Colorado homelessness bills could bring more funding, resources to Summit County

Colorado Governor Jared Polis speaks at the Silverthorne Performing Arts Center in Silverthorne on Sunday, June 27, 2021. Polis announced new bills that aim to address homelessness during a news conference on Monday, April 18, 2022.
Jason Connolly / Jason Connolly Photography

Several bills introduced to Colorado’s House of Representatives and Senate on Monday, April 18, would bring more local funds to address homelessness in Summit County if they are passed.

The four bills were introduced on Monday, April 18, following a news conference with Colorado Gov. Jared Polis. At the conference, Polis said the bills address the fallout of the COVID-19 pandemic.

“Vulnerable individuals and families who are on the brink have been more likely to fall into homelessness, and it has become even harder for people who are already experiencing homelessness to access the services that they need to break the cycle,” Polis said.

The issue hasn’t escaped Summit County either. Brianne Snow, executive director of the Family & Intercultural Resource Center in Silverthorne, said the county doesn’t have exact data on homelessness, but the center regularly sees people living extreme housing situations. In some cases, the center serves families who share two-bedroom units with two or three other families.

“It’s really not your traditional version of homelessness — but really overcrowded living situations where for all intents and purposes they do not have a home,” Snow said.

The new bills aim to support local governments and nonprofits like the resource center in their efforts to help people in those situations.

The bill that is most likely to enact local change is House Bill 1377, which would establish a grant for local governments and nonprofits to spend on homelessness resources, said Summit County’s State Rep. Julie McCluskie, D-Dillon.

If passed, the state would allocate $105 million from its federal COVID-19 recovery funds to the grant program, which would support a wide array of homelessness services.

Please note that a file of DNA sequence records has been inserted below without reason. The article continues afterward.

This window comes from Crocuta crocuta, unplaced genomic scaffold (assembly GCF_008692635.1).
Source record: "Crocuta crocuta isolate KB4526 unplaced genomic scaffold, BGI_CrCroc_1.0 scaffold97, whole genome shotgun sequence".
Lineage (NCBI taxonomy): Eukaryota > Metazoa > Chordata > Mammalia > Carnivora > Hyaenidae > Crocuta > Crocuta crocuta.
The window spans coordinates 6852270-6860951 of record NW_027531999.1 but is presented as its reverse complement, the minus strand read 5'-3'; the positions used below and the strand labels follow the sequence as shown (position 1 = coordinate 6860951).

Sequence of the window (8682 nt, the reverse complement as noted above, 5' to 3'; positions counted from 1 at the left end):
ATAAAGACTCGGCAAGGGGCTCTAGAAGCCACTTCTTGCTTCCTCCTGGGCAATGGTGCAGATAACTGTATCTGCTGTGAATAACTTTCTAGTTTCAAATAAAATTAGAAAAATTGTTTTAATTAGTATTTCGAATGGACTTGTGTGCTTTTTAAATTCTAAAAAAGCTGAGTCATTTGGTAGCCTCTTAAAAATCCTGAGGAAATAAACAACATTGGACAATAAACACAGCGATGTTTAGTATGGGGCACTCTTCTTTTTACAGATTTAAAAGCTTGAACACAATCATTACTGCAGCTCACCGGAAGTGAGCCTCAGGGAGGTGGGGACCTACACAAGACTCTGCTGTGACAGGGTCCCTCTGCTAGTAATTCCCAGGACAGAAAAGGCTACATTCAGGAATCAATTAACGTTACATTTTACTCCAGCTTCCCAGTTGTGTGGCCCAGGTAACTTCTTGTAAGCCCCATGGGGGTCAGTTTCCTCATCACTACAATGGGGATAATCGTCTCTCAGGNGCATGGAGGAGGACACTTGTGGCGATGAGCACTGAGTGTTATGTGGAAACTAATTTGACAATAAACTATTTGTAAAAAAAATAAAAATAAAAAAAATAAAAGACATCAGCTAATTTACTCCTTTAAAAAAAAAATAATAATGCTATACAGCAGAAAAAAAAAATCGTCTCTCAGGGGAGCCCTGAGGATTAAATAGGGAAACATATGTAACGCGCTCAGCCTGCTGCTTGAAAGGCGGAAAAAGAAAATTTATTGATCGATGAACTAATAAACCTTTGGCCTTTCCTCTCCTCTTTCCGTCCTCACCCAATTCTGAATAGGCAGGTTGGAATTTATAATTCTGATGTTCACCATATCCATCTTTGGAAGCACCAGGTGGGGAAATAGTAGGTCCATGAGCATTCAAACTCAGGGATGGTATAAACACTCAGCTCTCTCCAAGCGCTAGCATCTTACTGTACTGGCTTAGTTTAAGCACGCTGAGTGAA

Local governments and nonprofits would be able to use the funds to support programs that convert existing properties into transitional housing with wraparound services. They could also invest the money into data collection, fund housing development projects, build homeless shelters and connect homeless people to services throughout the state.

“Historically, (Summit County has) done a great job of bringing community partners together to address problems, and this is maybe another resource or funding opportunity for such an effort,” McCluskie said.

Another bill, H.B. 1083, would expand an income tax credit program that supports homelessness projects. The goal of the program is to incentivize support for homelessness services, especially in underserved rural areas.

The bill would also expand the tax credit program so that people could receive credits for donating to nonprofits that provide homelessness services.

The other bills would provide targeted efforts to improve housing in the Denver area, but that doesn’t mean they’re not relevant to Summit County, McCluskie said.

H.B. 1378 and S.B. 211 would both establish government-funded homeless centers in the Denver-area. The bill in the House of Representatives would make the state create a grant program for a local government in the Denver metropolitan area to build a regional navigation campus dedicated to the prevention of homelessness.

The state would set aside $50 million to build the campus, which would provide mental health, transitional housing, permanent housing, emergency shelter, addiction recovery and case management services.

The bill in the Senate would transition the Ridge View Youth Services Center in Watkins into the Ridge View Supportive Residential Community, which would provide housing, behavioral health treatment, medical care, job training and skill development for residents.

McCluskie said the two Denver-based programs may free up state funds that could be diverted to support initiatives in Summit County.

“Not only do we learn from some of those investments and improvements in the state, but it can also take pressure off that limited pool of resources,” she said.

The homelessness bills have only been introduced into the House and Senate and would need approval from both governing bodies before receiving a final signoff from Polis.

McCluskie, who is a Democrat, said the bills, as well as other efforts to improve housing, have received largely bipartisan support.

“In a time when so many political issues become divisive, I think it’s been really powerful to see Republicans and Democrats come together and work on these problems,” she said.

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